Google, a pioneer of driverless cars, is quietly lobbying for legislation that would make Nevada the first state where they could be legally operated on public roads.
The two bills, which have received little attention outside Nevada’s Capitol, are being introduced less than a year after the giant search engine company acknowledged that it was developing cars that could be safely driven without human intervention.
Last year, in response to a reporter’s query about its then-secret research and development program, Google said it had test-driven robotic hybrid vehicles more than 140,000 miles on California roads — including Highway 1 between Los Angeles and San Francisco.
Google hired David Goldwater, a lobbyist based in Las Vegas, to promote the two measures, which are expected to come to a vote before the Legislature’s session ends in June.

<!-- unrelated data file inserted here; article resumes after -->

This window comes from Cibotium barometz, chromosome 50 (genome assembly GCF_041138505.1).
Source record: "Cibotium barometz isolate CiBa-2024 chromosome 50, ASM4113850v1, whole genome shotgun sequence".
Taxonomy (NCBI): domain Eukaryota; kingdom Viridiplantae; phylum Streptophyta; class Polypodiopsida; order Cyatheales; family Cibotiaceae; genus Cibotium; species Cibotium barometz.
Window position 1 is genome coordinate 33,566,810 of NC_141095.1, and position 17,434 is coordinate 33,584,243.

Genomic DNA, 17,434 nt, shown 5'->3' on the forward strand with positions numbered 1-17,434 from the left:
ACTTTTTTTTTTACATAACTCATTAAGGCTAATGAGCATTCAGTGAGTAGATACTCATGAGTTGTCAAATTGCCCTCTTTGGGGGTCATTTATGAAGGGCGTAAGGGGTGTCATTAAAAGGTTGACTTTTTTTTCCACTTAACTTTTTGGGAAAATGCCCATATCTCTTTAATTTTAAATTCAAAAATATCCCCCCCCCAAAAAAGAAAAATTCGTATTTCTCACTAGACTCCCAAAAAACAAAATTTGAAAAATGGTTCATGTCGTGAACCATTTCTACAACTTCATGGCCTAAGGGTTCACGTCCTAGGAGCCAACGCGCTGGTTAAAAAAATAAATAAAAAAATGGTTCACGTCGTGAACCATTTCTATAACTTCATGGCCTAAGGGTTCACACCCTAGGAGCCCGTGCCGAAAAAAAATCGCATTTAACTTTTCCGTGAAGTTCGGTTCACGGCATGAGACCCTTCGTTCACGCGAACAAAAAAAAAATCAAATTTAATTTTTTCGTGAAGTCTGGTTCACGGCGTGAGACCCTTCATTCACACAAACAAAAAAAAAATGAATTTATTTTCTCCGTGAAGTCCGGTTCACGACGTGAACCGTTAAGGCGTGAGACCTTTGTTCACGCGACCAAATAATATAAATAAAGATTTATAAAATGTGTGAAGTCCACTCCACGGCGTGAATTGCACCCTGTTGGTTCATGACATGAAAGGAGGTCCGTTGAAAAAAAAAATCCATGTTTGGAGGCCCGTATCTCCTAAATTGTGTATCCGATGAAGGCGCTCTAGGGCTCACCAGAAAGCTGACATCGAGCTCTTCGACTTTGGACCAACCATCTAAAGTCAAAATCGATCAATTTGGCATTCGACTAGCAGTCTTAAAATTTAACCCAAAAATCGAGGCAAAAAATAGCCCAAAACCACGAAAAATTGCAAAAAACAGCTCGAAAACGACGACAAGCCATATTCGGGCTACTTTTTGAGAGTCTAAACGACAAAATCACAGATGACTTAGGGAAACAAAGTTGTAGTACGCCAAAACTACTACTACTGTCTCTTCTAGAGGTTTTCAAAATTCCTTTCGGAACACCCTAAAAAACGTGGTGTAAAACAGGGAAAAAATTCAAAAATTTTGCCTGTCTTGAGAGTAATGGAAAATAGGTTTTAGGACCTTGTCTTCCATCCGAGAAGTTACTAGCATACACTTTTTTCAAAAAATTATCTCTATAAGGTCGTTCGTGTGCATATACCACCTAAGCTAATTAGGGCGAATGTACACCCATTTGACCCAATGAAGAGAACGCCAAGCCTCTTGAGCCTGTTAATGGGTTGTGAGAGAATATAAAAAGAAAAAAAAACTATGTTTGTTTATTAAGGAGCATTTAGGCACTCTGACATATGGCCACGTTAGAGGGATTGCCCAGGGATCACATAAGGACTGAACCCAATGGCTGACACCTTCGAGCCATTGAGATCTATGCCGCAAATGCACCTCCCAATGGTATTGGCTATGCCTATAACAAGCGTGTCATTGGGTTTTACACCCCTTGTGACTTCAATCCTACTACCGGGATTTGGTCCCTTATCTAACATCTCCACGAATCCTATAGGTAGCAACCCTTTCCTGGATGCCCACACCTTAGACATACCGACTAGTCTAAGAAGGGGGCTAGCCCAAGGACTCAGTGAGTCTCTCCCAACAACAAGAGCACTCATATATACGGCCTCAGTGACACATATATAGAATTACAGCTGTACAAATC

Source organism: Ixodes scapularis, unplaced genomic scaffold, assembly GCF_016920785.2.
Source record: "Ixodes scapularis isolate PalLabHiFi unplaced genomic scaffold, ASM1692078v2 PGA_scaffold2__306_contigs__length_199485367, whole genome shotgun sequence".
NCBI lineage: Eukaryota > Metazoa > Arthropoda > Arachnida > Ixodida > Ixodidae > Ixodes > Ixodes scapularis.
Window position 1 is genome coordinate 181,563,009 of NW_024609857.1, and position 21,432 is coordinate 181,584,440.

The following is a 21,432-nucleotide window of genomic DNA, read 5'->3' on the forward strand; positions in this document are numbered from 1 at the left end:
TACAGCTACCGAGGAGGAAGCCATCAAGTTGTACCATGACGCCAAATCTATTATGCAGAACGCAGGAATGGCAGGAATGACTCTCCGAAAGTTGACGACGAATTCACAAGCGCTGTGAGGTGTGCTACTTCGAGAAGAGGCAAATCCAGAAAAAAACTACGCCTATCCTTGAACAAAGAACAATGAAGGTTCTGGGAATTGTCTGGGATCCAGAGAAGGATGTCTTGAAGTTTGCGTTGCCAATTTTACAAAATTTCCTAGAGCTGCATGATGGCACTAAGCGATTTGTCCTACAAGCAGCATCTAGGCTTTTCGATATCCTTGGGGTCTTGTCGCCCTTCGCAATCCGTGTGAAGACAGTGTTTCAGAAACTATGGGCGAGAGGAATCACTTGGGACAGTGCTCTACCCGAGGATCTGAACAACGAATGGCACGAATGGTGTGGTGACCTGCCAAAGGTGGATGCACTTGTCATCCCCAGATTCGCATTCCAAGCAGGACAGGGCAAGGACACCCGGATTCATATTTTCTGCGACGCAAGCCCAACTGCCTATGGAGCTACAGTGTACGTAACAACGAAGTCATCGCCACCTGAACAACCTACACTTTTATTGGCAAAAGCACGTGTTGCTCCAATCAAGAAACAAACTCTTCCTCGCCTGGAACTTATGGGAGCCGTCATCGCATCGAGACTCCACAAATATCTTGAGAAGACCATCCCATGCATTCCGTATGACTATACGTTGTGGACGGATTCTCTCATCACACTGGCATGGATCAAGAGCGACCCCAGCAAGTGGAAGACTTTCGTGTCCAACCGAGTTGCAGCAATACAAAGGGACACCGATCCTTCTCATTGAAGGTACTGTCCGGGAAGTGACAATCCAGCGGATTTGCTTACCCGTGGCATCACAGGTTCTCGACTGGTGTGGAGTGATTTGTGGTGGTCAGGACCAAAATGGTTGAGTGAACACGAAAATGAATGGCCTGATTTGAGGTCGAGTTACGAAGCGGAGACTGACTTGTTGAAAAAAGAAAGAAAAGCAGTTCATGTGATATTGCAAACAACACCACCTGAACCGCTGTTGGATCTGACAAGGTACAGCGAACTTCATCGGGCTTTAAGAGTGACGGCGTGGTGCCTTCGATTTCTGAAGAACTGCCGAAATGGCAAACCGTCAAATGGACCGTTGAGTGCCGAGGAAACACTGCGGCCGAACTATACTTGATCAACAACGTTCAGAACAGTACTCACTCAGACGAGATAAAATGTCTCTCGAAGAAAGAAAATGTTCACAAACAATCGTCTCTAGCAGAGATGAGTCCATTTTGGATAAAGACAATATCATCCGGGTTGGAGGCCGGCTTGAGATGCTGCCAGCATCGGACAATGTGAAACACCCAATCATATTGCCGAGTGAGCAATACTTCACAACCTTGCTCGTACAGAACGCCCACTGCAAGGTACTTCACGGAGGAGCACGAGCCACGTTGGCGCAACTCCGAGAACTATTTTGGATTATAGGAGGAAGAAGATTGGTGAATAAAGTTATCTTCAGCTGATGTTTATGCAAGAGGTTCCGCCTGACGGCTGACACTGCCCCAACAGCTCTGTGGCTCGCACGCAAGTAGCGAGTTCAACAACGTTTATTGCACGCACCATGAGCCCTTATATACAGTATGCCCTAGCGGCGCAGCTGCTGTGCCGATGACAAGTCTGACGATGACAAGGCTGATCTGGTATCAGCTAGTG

In testimony before the State Assembly on April 7, Goldwater argued that the autonomous technology would be safer than human drivers, offer more fuel-efficient cars and promote economic development.
Although safety systems based on artificial intelligence are rapidly making their way into today’s cars, completely autonomous systems raise thorny questions about safety and liability.
(New York Times)